Narcissism & The Degradation of A Social Society?


Originally published August 19, 2016, TheThirdCitizen.Com

Welcome to the age of digital narcissism, a world of endless opportunities for ostentation, and unlimited bragging possibilities. Showing-off has never been easier and, ironically, celebrated. Until the 90s, the media provided an escape from reality by transporting consumers to the fictional universe of sitcoms, soap operas and series. Then came reality TV, which turned our attention back to ourselves by broadcasting the allegedly genuine and ultra-mundane lives of everyday people, upgrading trash TV to a cultural blockbuster: couch potatoes watching couch potatoes. In the past decade, social media has taken us to unchartered territories of egotistic adulation by enabling everybody to broadcast their life and be the star of their own 24/7 hour show: consumers became actors and consumable products at once.

It is noteworthy that digital exhibitionism and inappropriate self-disclosure have been at the core of every mega-successful app and website. It all begun with MySpace; a directory for wannabe pop stars and DJ's. Then came Facebook, the encyclopedia of common people. YouTube gave everybody their own TV channel, and Blogger and Tumblr made us all creative writers. Twitter brought in tons of followers and LinkedIn positive endorsements, because who cares about our faults? Instagram made Selfie the word of the year for 2014, while Tinder – the ultimate dating tool for narcissists – and Snapchat – the bastion of ephemeral sexting – make Facebook look intellectual. And if your concern is to remain connected after death, there is a whole movement, the digital afterlife industry, dedicated to the preservation of your narcissistic social media activity after you die. As Liveson's slogan puts it, "when your heart stops beating, just keep tweeting".

We are now more connected than ever, but also less interested in other people, except when it comes to finding out what they think about us. It is as if being closer to others made us more antisocial. Freud, who would no doubt have thousands of Twitter followers today (if he could sum-up his views in 140-characters), referred to this as the "hedgehog dilemma". That is, humans are like hedgehogs in the winter: they need to get close to each other to cope with the cold, but they cannot get too close without hurting each other with their spines.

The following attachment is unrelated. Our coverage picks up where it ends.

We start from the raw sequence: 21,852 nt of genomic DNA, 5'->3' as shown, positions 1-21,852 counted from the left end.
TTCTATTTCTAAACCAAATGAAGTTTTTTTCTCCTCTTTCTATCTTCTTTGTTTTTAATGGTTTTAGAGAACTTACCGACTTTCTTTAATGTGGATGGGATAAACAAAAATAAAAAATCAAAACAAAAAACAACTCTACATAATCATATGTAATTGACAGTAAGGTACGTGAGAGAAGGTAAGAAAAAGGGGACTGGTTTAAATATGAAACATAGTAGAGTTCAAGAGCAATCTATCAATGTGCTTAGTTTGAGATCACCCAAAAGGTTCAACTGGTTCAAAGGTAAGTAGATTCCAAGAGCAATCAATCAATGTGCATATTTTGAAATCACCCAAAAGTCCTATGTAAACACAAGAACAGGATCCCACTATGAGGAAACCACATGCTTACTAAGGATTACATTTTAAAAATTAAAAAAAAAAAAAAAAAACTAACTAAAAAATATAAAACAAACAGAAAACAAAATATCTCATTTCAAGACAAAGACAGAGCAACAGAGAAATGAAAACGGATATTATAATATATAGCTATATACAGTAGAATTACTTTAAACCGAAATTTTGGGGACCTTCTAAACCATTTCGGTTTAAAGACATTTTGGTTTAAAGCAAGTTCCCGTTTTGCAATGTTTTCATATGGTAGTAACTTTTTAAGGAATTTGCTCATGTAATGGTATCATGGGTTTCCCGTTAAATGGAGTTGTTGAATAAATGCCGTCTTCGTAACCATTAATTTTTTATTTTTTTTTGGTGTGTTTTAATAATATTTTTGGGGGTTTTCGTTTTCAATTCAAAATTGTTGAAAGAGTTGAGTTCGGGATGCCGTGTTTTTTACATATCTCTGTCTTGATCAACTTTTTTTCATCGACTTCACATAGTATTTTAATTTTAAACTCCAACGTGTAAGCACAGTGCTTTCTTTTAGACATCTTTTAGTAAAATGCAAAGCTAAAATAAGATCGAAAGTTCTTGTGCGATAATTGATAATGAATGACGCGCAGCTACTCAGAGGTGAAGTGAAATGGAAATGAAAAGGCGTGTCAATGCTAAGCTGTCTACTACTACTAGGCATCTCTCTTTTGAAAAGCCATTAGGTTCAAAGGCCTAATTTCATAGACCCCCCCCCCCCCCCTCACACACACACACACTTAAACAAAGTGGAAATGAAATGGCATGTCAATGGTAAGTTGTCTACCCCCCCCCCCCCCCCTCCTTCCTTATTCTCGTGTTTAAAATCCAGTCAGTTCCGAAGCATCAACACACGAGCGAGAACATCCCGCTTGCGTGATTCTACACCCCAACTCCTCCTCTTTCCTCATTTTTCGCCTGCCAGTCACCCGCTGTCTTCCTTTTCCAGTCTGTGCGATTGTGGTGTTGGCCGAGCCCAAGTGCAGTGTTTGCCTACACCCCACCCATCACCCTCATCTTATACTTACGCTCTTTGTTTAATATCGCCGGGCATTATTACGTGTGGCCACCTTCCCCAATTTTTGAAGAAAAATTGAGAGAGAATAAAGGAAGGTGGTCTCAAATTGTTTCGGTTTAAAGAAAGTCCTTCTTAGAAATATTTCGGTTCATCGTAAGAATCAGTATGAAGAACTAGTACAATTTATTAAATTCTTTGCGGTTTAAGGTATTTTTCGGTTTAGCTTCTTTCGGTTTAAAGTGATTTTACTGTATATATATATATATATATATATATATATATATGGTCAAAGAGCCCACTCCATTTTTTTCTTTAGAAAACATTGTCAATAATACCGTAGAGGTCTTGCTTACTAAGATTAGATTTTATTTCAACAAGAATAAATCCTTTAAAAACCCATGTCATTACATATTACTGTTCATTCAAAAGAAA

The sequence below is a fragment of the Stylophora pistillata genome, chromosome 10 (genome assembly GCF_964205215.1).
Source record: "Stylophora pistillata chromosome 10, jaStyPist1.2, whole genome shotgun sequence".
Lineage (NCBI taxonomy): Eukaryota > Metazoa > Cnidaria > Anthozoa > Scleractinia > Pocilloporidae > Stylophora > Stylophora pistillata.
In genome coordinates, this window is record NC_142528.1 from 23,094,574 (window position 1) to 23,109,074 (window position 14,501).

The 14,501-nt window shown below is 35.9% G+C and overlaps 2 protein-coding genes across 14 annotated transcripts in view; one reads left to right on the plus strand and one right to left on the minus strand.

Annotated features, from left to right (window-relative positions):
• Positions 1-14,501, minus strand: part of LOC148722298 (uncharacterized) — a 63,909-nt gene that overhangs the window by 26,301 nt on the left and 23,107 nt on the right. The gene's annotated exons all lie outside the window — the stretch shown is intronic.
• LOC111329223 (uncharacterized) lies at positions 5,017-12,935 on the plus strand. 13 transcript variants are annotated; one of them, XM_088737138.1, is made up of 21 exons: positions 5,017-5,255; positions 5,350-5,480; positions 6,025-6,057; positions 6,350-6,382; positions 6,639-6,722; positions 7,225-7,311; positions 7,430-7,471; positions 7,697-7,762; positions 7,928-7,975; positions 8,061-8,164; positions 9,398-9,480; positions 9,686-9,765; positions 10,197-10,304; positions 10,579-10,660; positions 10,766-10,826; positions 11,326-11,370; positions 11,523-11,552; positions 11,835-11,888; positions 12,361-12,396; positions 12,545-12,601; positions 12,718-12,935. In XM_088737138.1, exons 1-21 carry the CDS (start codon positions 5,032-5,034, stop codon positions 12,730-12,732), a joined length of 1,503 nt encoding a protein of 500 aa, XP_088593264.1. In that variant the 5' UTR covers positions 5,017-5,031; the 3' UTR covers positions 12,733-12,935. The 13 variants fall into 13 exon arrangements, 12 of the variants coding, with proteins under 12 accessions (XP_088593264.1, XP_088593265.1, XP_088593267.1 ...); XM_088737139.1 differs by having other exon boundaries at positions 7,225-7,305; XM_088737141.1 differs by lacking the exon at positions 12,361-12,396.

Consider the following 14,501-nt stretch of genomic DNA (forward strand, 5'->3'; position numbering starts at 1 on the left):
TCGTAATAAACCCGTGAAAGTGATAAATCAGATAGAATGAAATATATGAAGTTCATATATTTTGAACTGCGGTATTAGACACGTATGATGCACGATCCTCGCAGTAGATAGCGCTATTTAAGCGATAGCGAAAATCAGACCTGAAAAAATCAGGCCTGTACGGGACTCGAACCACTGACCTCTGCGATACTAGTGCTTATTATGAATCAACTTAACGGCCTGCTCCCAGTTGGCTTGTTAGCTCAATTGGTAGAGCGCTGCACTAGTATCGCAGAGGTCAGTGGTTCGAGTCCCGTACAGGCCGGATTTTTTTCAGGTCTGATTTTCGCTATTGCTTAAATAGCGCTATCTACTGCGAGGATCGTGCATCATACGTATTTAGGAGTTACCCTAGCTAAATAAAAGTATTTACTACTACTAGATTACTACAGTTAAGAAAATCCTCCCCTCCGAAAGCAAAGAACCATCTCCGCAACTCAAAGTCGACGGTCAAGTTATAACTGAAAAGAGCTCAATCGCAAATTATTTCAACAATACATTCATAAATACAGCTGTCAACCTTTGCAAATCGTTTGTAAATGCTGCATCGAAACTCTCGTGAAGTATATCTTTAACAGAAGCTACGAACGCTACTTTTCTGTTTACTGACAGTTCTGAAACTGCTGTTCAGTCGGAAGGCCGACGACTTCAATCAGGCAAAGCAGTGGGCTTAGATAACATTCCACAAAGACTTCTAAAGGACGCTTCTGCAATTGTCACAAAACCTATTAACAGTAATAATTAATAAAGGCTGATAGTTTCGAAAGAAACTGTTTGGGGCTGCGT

Needless to say, most social media users are not narcissistic. Yet, social media is to narcissists what crack is to crack addicts: the more narcissistic you are, the heavier your social media use is. Studies have shown that the number of status updates, attractive selfies, check-ins, followers and friends, are all positively correlated with narcissism, as is the tendency to accept invites from strangers, particularly when they are attractive. The reason for these correlations is that narcissistic individuals are much more likely to use social media to portray a desirable, albeit unrealistic, self-image, accumulate virtual friends and broadcast their life to an audience. Clout is a better measure of narcissism than of social reach.

Sure, there's nothing wrong with seeking others' approval – I think a healthy identity actually depends on paying careful attention to what others think of us and the way we are perceived. Furthermore, the need to be appreciated is a cornerstone of both psychological wellbeing and living in civilization. When taken too far, however, the desire to be accepted morphs into a relentless quest for status, which undermines other people and impairs our ability to build and maintain happy relationships and successful careers. My point is, be present in the world. Make it mean something. This is my challenge I guess; trying to balance being someone IRL and URL, and fighting with all my might to make sure those are the same thing.